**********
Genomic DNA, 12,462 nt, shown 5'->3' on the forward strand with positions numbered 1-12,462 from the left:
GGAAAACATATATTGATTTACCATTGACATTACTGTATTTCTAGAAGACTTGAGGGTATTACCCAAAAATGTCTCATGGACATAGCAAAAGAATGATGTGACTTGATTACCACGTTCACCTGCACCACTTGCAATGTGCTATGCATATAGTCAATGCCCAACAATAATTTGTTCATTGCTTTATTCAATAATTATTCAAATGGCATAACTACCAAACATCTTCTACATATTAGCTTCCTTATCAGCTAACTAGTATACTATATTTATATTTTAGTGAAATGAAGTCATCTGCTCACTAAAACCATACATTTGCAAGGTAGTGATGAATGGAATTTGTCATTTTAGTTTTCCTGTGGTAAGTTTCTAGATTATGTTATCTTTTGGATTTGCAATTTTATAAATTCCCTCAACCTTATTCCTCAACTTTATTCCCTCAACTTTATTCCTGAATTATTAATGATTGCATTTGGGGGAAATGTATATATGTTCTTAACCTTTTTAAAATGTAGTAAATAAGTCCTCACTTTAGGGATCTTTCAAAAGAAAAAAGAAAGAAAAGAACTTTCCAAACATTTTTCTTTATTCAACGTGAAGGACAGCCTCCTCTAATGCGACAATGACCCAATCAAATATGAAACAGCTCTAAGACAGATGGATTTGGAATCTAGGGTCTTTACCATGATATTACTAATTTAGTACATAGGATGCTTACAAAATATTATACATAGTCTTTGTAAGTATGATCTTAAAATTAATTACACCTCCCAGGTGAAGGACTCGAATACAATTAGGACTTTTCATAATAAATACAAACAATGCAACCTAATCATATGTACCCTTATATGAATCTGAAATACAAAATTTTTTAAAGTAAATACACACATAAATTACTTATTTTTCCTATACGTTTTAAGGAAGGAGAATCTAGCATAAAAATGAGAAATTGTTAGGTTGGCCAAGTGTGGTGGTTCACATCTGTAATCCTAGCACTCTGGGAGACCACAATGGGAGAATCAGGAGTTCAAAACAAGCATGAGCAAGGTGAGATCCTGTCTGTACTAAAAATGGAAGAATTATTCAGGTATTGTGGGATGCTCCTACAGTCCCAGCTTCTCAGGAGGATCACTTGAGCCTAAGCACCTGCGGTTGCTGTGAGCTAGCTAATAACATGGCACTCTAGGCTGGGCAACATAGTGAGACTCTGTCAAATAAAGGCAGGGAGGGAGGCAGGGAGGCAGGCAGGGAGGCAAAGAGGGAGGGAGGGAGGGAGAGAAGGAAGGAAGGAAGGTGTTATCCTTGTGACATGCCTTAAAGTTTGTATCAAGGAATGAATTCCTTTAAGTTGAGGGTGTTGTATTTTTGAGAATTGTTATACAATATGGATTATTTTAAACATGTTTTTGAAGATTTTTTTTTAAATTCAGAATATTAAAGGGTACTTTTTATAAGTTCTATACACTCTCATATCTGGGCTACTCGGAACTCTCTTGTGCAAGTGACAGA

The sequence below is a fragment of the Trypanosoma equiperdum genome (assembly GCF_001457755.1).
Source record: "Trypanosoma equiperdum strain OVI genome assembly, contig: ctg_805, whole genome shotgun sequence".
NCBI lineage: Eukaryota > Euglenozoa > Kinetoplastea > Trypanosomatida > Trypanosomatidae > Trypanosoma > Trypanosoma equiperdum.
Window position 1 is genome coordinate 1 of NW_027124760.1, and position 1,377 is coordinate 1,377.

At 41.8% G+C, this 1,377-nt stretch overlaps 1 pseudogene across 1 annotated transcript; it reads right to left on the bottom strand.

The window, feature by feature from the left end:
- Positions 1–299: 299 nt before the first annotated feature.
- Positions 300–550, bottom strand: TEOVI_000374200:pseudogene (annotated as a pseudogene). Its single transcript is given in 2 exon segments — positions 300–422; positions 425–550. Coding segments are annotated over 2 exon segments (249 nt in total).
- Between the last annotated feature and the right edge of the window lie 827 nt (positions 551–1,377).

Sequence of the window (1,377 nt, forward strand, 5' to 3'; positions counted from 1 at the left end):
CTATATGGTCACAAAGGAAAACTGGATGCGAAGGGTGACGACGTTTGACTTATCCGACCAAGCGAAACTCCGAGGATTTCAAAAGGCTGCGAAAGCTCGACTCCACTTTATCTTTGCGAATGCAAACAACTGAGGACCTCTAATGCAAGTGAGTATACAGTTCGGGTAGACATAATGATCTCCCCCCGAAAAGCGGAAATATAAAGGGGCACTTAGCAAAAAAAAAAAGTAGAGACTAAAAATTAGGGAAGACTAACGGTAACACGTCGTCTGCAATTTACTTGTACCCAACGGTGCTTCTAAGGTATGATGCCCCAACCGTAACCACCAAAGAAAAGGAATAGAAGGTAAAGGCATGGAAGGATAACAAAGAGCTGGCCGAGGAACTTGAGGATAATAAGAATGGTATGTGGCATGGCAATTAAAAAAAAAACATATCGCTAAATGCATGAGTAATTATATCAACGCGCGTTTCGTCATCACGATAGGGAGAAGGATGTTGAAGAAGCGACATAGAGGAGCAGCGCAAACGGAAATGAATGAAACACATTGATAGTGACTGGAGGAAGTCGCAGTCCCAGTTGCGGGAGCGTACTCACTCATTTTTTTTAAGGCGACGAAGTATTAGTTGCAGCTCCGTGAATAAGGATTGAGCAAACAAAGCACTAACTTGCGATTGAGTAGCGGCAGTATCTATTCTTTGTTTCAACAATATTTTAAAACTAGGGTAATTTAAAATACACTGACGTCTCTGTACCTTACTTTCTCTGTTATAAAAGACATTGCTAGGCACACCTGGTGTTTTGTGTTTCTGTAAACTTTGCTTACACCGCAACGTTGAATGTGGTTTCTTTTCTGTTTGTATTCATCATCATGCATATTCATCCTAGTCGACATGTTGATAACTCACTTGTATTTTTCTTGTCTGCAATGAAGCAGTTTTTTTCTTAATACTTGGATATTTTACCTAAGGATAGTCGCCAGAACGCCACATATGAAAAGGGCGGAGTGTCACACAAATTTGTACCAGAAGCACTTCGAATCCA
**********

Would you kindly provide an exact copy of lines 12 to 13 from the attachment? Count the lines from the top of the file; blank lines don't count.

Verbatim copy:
Sequence of the window (1,377 nt, forward strand, 5' to 3'; positions counted from 1 at the left end):
CTATATGGTCACAAAGGAAAACTGGATGCGAAGGGTGACGACGTTTGACTTATCCGACCAAGCGAAACTCCGAGGATTTCAAAAGGCTGCGAAAGCTCGACTCCACTTTATCTTTGCGAATGCAAACAACTGAGGACCTCTAATGCAAGTGAGTATACAGTTCGGGTAGACATAATGATCTCCCCCCGAAAAGCGGAAATATAAAGGGGCACTTAGCAAAAAAAAAAAGTAGAGACTAAAAATTAGGGAAGACTAACGGTAACACGTCGTCTGCAATTTACTTGTACCCAACGGTGCTTCTAAGGTATGATGCCCCAACCGTAACCACCAAAGAAAAGGAATAGAAGGTAAAGGCATGGAAGGATAACAAAGAGCTGGCCGAGGAACTTGAGGATAATAAGAATGGTATGTGGCATGGCAATTAAAAAAAAAACATATCGCTAAATGCATGAGTAATTATATCAACGCGCGTTTCGTCATCACGATAGGGAGAAGGATGTTGAAGAAGCGACATAGAGGAGCAGCGCAAACGGAAATGAATGAAACACATTGATAGTGACTGGAGGAAGTCGCAGTCCCAGTTGCGGGAGCGTACTCACTCATTTTTTTTAAGGCGACGAAGTATTAGTTGCAGCTCCGTGAATAAGGATTGAGCAAACAAAGCACTAACTTGCGATTGAGTAGCGGCAGTATCTATTCTTTGTTTCAACAATATTTTAAAACTAGGGTAATTTAAAATACACTGACGTCTCTGTACCTTACTTTCTCTGTTATAAAAGACATTGCTAGGCACACCTGGTGTTTTGTGTTTCTGTAAACTTTGCTTACACCGCAACGTTGAATGTGGTTTCTTTTCTGTTTGTATTCATCATCATGCATATTCATCCTAGTCGACATGTTGATAACTCACTTGTATTTTTCTTGTCTGCAATGAAGCAGTTTTTTTCTTAATACTTGGATATTTTACCTAAGGATAGTCGCCAGAACGCCACATATGAAAAGGGCGGAGTGTCACACAAATTTGTACCAGAAGCACTTCGAATCCA